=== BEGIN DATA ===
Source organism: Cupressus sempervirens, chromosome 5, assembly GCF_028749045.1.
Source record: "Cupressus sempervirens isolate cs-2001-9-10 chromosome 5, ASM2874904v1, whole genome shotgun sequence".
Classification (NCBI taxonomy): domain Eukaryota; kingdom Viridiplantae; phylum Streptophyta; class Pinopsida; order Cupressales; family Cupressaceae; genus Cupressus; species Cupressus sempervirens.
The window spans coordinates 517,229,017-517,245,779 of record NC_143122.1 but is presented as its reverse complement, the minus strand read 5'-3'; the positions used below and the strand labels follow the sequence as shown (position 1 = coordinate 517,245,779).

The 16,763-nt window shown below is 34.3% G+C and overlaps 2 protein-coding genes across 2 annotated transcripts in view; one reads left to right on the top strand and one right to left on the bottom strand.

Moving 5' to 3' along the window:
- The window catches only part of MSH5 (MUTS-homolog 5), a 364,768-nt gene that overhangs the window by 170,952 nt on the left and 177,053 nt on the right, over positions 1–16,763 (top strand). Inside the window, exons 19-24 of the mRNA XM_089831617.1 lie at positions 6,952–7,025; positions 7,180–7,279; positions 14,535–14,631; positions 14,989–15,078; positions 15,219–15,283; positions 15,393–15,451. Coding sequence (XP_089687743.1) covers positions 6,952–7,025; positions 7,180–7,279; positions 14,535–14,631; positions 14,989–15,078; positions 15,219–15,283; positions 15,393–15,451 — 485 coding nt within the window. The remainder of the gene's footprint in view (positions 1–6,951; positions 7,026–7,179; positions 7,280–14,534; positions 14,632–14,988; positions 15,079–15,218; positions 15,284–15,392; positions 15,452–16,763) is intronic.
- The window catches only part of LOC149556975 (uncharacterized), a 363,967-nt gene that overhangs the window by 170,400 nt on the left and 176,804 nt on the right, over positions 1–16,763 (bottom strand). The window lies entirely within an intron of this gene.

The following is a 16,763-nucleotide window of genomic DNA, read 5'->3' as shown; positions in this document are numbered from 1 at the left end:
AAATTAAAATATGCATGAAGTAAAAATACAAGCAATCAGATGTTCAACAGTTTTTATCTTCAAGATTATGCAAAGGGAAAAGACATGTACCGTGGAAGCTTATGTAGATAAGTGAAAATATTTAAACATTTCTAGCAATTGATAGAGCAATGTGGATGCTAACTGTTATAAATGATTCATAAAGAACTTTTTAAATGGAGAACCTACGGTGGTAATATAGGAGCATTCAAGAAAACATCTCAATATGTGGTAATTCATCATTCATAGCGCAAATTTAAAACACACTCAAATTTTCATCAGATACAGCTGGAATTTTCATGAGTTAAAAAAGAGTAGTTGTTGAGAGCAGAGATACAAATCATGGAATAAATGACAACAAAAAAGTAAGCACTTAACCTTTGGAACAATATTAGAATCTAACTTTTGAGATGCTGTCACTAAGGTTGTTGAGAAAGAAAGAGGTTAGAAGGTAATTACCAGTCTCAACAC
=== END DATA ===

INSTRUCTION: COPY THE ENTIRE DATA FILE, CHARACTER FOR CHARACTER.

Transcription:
Source organism: Cupressus sempervirens, chromosome 5, assembly GCF_028749045.1.
Source record: "Cupressus sempervirens isolate cs-2001-9-10 chromosome 5, ASM2874904v1, whole genome shotgun sequence".
Classification (NCBI taxonomy): domain Eukaryota; kingdom Viridiplantae; phylum Streptophyta; class Pinopsida; order Cupressales; family Cupressaceae; genus Cupressus; species Cupressus sempervirens.
The window spans coordinates 517,229,017-517,245,779 of record NC_143122.1 but is presented as its reverse complement, the minus strand read 5'-3'; the positions used below and the strand labels follow the sequence as shown (position 1 = coordinate 517,245,779).

The 16,763-nt window shown below is 34.3% G+C and overlaps 2 protein-coding genes across 2 annotated transcripts in view; one reads left to right on the top strand and one right to left on the bottom strand.

Moving 5' to 3' along the window:
- The window catches only part of MSH5 (MUTS-homolog 5), a 364,768-nt gene that overhangs the window by 170,952 nt on the left and 177,053 nt on the right, over positions 1–16,763 (top strand). Inside the window, exons 19-24 of the mRNA XM_089831617.1 lie at positions 6,952–7,025; positions 7,180–7,279; positions 14,535–14,631; positions 14,989–15,078; positions 15,219–15,283; positions 15,393–15,451. Coding sequence (XP_089687743.1) covers positions 6,952–7,025; positions 7,180–7,279; positions 14,535–14,631; positions 14,989–15,078; positions 15,219–15,283; positions 15,393–15,451 — 485 coding nt within the window. The remainder of the gene's footprint in view (positions 1–6,951; positions 7,026–7,179; positions 7,280–14,534; positions 14,632–14,988; positions 15,079–15,218; positions 15,284–15,392; positions 15,452–16,763) is intronic.
- The window catches only part of LOC149556975 (uncharacterized), a 363,967-nt gene that overhangs the window by 170,400 nt on the left and 176,804 nt on the right, over positions 1–16,763 (bottom strand). The window lies entirely within an intron of this gene.

The following is a 16,763-nucleotide window of genomic DNA, read 5'->3' as shown; positions in this document are numbered from 1 at the left end:
AAATTAAAATATGCATGAAGTAAAAATACAAGCAATCAGATGTTCAACAGTTTTTATCTTCAAGATTATGCAAAGGGAAAAGACATGTACCGTGGAAGCTTATGTAGATAAGTGAAAATATTTAAACATTTCTAGCAATTGATAGAGCAATGTGGATGCTAACTGTTATAAATGATTCATAAAGAACTTTTTAAATGGAGAACCTACGGTGGTAATATAGGAGCATTCAAGAAAACATCTCAATATGTGGTAATTCATCATTCATAGCGCAAATTTAAAACACACTCAAATTTTCATCAGATACAGCTGGAATTTTCATGAGTTAAAAAAGAGTAGTTGTTGAGAGCAGAGATACAAATCATGGAATAAATGACAACAAAAAAGTAAGCACTTAACCTTTGGAACAATATTAGAATCTAACTTTTGAGATGCTGTCACTAAGGTTGTTGAGAAAGAAAGAGGTTAGAAGGTAATTACCAGTCTCAACAC